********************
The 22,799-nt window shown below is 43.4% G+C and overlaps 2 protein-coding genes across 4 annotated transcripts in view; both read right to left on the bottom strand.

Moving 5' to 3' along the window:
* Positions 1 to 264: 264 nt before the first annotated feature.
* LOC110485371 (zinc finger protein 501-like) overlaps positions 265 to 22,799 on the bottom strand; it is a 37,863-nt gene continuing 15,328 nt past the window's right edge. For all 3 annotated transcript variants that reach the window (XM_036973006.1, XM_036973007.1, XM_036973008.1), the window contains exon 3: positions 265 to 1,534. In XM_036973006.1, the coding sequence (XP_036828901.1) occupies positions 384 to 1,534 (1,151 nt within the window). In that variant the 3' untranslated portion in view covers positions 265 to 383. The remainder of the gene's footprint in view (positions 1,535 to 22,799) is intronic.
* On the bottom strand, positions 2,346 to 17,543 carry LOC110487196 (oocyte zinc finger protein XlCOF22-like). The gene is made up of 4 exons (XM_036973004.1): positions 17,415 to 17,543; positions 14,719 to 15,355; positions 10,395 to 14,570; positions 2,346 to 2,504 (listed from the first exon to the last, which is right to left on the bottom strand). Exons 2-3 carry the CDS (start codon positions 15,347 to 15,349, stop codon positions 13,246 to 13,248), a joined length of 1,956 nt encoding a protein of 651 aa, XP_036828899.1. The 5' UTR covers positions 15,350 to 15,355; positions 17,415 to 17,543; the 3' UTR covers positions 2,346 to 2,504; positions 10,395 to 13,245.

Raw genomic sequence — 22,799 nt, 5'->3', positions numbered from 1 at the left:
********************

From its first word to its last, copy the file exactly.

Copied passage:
The 22,799-nt window shown below is 43.4% G+C and overlaps 2 protein-coding genes across 4 annotated transcripts in view; both read right to left on the bottom strand.

Moving 5' to 3' along the window:
* Positions 1 to 264: 264 nt before the first annotated feature.
* LOC110485371 (zinc finger protein 501-like) overlaps positions 265 to 22,799 on the bottom strand; it is a 37,863-nt gene continuing 15,328 nt past the window's right edge. For all 3 annotated transcript variants that reach the window (XM_036973006.1, XM_036973007.1, XM_036973008.1), the window contains exon 3: positions 265 to 1,534. In XM_036973006.1, the coding sequence (XP_036828901.1) occupies positions 384 to 1,534 (1,151 nt within the window). In that variant the 3' untranslated portion in view covers positions 265 to 383. The remainder of the gene's footprint in view (positions 1,535 to 22,799) is intronic.
* On the bottom strand, positions 2,346 to 17,543 carry LOC110487196 (oocyte zinc finger protein XlCOF22-like). The gene is made up of 4 exons (XM_036973004.1): positions 17,415 to 17,543; positions 14,719 to 15,355; positions 10,395 to 14,570; positions 2,346 to 2,504 (listed from the first exon to the last, which is right to left on the bottom strand). Exons 2-3 carry the CDS (start codon positions 15,347 to 15,349, stop codon positions 13,246 to 13,248), a joined length of 1,956 nt encoding a protein of 651 aa, XP_036828899.1. The 5' UTR covers positions 15,350 to 15,355; positions 17,415 to 17,543; the 3' UTR covers positions 2,346 to 2,504; positions 10,395 to 13,245.

Raw genomic sequence — 22,799 nt, 5'->3', positions numbered from 1 at the left: